(Aug. 13, 2013) -- Fifteen UTSA students recently completed a 10-week research program as part of the Ronald E. McNair Scholars program at UTSA. The intensive summer program is one of two undergraduate research initiatives in the Office of P-20 Initiatives, which provides ways for students to engage in scholarly research before they pursue doctoral studies. The program represents eight disciplines in five UTSA colleges.
Named for the late astronaut Ronald E. McNair Jr., the McNair Scholars program is a federally funded initiative that provides research opportunities for first-generation college students from across the country. Through the program, undergraduate students engage in faculty mentoring, research and academic support services.
At UTSA, the McNair Scholars program prepares selected sophomores with at least 30 college hours, along with juniors and seniors, aspiring to pursue doctoral studies. The program exposes students to graduate work and research. Low-income, first-generation college students and students underrepresented in doctoral programs are invited to apply to the program.
This year's summer program culminated by attending the 21st annual McNair Research Symposium at the University of California, Berkeley. The UTSA McNair scholars presented posters of their summer research projects to more than 200 fellow McNair scholars and faculty from more than 50 universities across the country.
"The McNair summer program helped me to see the future benefits and positive implications of my scholarly pursuits," said Ernest Hernandez, a real estate and finance major.
"I feel like I'm on track to going to graduate school because I know what I need to do to become a competitive and qualified candidate for graduate school," said public administration major Julian Williams.
Throughout the summer program, students focused on their individual research projects while working on GRE preparation, graduate school visits, graduate workshops, symposiums and faculty mentoring. The McNair students then presented their research at the third annual TRIO Symposium at UTSA, 21st annual McNair National Symposium and the UTSA Summer Research Program Symposium.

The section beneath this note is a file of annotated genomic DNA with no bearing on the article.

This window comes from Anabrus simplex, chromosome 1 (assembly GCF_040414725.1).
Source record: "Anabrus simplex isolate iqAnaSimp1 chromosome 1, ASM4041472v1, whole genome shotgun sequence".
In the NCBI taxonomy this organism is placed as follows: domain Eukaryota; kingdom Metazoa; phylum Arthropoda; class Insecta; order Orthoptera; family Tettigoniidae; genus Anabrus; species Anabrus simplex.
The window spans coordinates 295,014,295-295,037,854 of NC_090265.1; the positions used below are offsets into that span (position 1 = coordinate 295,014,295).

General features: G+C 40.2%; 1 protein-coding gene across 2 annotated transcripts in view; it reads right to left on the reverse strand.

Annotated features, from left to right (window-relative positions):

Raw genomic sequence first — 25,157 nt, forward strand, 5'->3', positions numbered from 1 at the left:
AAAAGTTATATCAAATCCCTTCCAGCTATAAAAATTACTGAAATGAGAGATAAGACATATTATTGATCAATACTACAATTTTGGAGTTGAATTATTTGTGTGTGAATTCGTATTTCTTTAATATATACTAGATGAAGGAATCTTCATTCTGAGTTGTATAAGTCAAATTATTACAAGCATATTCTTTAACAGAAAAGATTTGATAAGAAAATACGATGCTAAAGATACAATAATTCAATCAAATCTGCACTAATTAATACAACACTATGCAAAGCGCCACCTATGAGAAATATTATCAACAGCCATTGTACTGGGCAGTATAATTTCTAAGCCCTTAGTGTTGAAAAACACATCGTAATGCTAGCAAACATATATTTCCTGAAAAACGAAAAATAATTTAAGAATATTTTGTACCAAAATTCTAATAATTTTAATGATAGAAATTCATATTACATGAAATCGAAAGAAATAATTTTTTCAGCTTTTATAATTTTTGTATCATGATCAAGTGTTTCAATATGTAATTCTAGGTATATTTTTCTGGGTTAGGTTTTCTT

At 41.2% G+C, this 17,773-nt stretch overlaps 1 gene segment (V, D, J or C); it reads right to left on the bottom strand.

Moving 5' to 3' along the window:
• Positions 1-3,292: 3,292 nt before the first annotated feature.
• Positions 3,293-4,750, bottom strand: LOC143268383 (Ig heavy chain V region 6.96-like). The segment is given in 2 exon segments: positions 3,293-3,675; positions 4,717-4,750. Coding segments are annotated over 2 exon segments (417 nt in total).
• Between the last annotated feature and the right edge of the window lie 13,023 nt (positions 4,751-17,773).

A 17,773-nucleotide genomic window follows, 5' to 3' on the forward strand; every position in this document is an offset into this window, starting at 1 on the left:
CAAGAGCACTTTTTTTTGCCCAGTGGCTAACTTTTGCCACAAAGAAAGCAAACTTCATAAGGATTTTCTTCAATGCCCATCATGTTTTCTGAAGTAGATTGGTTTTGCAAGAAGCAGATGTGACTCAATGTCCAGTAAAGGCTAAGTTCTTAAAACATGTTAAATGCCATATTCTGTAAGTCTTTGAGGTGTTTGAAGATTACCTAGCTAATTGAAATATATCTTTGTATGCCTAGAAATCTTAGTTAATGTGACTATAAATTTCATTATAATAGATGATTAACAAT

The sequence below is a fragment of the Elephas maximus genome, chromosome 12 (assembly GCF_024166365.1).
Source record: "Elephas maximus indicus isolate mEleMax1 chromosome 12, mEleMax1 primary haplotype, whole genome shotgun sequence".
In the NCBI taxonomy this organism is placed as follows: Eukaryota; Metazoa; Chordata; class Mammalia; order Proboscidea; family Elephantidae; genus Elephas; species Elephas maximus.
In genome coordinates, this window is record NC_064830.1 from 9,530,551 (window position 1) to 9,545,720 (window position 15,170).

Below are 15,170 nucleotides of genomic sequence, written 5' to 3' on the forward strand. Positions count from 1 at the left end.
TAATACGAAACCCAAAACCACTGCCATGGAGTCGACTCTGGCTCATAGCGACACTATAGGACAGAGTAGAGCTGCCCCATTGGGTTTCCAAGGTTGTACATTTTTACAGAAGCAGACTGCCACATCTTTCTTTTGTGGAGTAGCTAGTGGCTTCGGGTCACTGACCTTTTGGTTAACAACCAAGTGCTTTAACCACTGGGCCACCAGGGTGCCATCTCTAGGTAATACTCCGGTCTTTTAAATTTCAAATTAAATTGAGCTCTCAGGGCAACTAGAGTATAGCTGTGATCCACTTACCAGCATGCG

The McNair Scholars program is administered by the UTSA Office of P-20 Initiatives at UTSA. For more information, contact Darrell Balderrama at 210-458-4284.
For Ashaad Mabry and Triston Wade, football is not just a passing fancy. Both players were part of the UTSA football program almost from the beginning. When UTSA opens the 2015 season Thursday at Arizona, it will be the first time the Roadrunners take the field without them. But Mabry and Wade will still be playing football; their uniforms will just be a different color.
Mabry, a defensive tackle from San Antonio's MacArthur High School, was an honorable mention All-Conference USA selection his final two seasons as a Roadrunner and second among the team's defensive linemen with 49 tackles last year. Wade, a defensive back from Tyler, was the most decorated player in school history. He was a semifinalist for the 2014 Jim Thorpe Award – for the nation's top defensive back – a three-time all-conference honoree and two-year team captain who set a school record of 293 tackles in his career. Both men had outstanding college careers that allowed them to make UTSA history.
Did you know? Mabry and Wade both agreed to terms as undrafted free agents with the New Orleans Saints and Seattle Seahawks, respectively, becoming the first UTSA players to move to the professional ranks.
All campuses will be closed for the Labor Day holiday.
Cheer on the UTSA Roadrunners at their home-opener against the Kansas State Wildcats.
Alamodome, 100 Montana St.
As part of National Recovery Month, a panel of substance abuse practitioners and members of the recovery community will discuss issues related to substance abuse treatment and recovery.
Durango Building 1.124 (DB 1.124), Downtown Campus
The UTSA College of Education and Human Development will host award-winning children’s author and illustrator Yuyi Morales. Morales will share personal stories that have influenced her work as an author and illustrator.
Buena Vista Building Aula Canaria (BV 1.328), Downtown Campus
Love of theater, history leads Lee grad to pursue anthropology degree
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